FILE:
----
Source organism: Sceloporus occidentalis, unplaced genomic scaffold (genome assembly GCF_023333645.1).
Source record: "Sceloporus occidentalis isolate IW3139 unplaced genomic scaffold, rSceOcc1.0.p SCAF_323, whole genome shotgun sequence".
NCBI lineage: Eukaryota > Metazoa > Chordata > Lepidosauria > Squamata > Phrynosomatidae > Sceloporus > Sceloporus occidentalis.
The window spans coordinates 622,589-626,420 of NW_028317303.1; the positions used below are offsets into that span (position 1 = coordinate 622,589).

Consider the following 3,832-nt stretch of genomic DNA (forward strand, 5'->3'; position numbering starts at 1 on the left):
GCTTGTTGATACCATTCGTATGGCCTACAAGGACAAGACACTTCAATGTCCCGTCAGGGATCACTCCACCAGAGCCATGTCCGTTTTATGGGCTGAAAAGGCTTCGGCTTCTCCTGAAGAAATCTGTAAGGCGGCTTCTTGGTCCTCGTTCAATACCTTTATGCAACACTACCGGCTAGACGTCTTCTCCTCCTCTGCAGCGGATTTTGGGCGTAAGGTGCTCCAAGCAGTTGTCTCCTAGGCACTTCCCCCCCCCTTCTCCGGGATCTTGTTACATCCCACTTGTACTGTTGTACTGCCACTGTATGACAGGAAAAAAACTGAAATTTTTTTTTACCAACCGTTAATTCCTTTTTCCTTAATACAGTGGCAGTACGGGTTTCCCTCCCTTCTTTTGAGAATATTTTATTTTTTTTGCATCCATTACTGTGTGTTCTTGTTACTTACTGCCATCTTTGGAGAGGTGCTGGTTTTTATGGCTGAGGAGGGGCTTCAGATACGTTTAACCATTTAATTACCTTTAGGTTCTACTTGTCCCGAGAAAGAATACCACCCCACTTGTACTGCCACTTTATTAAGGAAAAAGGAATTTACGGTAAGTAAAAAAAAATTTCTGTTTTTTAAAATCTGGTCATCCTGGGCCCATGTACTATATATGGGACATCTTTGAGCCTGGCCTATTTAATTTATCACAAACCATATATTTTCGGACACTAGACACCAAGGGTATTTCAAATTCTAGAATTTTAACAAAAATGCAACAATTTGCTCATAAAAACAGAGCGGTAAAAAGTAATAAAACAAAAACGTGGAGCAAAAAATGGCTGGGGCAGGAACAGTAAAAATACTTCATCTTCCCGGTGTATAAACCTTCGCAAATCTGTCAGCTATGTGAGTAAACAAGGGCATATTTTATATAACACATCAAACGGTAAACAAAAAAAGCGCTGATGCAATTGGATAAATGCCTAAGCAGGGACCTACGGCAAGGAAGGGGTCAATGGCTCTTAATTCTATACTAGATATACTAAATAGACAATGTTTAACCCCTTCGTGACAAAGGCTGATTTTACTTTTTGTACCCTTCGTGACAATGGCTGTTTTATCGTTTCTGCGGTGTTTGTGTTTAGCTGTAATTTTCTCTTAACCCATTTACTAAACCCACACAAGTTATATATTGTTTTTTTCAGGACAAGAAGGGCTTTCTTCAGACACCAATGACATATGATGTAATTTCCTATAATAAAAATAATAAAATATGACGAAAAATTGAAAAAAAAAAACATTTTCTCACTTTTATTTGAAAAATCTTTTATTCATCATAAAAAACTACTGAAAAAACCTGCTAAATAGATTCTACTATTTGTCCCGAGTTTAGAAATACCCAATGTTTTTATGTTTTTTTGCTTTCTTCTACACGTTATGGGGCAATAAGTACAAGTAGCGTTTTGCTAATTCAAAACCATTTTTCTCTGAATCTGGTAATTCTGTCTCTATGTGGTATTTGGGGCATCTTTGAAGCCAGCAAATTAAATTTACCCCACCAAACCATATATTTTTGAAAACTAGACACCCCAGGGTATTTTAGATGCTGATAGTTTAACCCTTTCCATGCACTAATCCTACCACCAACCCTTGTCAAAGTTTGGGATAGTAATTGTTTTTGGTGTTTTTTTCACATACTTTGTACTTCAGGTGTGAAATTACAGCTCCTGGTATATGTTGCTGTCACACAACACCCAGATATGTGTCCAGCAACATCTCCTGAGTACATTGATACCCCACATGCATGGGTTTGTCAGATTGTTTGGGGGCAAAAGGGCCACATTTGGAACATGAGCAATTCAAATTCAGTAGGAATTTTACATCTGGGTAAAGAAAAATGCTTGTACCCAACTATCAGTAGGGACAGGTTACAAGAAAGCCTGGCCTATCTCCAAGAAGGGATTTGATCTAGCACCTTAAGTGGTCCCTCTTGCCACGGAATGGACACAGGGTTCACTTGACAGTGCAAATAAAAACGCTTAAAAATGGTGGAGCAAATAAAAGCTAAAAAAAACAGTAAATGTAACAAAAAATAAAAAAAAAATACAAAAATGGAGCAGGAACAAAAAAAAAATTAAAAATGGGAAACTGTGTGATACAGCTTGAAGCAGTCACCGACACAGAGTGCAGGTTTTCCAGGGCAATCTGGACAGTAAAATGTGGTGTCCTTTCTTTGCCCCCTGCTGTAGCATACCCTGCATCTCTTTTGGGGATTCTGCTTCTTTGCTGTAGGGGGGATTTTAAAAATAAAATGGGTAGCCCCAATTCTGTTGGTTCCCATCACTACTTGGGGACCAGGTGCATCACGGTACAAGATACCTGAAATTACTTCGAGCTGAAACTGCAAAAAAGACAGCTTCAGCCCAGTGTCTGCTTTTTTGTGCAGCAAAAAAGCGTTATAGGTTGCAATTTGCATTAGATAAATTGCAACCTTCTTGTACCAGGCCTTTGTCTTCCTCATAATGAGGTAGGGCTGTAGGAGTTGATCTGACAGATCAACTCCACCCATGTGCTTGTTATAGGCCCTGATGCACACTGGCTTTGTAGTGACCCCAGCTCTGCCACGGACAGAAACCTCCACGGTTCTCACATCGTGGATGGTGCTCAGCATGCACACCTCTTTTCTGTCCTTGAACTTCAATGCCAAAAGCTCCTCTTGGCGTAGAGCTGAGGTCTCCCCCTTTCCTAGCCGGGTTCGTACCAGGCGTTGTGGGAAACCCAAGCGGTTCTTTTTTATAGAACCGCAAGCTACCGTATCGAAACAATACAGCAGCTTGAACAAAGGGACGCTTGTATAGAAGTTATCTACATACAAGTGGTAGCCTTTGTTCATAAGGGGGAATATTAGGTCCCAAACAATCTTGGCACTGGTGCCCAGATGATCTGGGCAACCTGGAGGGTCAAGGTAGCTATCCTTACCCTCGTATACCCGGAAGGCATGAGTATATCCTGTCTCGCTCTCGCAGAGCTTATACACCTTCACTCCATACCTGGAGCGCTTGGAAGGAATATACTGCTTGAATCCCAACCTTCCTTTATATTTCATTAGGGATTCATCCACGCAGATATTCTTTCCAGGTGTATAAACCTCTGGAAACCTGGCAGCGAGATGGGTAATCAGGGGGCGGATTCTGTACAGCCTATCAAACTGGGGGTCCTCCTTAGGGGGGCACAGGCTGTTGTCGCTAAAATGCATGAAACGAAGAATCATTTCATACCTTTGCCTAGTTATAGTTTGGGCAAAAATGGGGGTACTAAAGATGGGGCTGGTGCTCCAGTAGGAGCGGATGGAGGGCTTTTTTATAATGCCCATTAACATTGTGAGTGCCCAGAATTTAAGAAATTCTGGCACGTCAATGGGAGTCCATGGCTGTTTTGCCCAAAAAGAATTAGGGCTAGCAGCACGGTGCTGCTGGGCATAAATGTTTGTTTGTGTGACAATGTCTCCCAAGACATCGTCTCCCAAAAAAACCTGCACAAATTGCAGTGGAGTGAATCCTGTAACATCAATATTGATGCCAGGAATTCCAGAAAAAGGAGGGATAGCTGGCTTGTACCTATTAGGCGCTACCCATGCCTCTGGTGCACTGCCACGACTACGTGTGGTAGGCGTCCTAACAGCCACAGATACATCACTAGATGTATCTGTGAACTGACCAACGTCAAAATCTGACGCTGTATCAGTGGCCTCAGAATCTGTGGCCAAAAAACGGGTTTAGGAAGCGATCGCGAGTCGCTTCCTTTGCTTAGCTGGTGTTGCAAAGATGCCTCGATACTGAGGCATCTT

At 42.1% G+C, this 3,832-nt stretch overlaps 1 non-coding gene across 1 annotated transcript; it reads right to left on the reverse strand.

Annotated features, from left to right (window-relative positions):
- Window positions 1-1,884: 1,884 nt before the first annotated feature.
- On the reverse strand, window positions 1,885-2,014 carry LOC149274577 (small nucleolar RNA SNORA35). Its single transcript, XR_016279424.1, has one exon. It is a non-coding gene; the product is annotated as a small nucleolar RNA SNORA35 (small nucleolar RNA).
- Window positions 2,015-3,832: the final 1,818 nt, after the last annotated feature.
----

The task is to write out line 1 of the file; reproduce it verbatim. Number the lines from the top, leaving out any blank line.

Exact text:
Source organism: Sceloporus occidentalis, unplaced genomic scaffold (genome assembly GCF_023333645.1).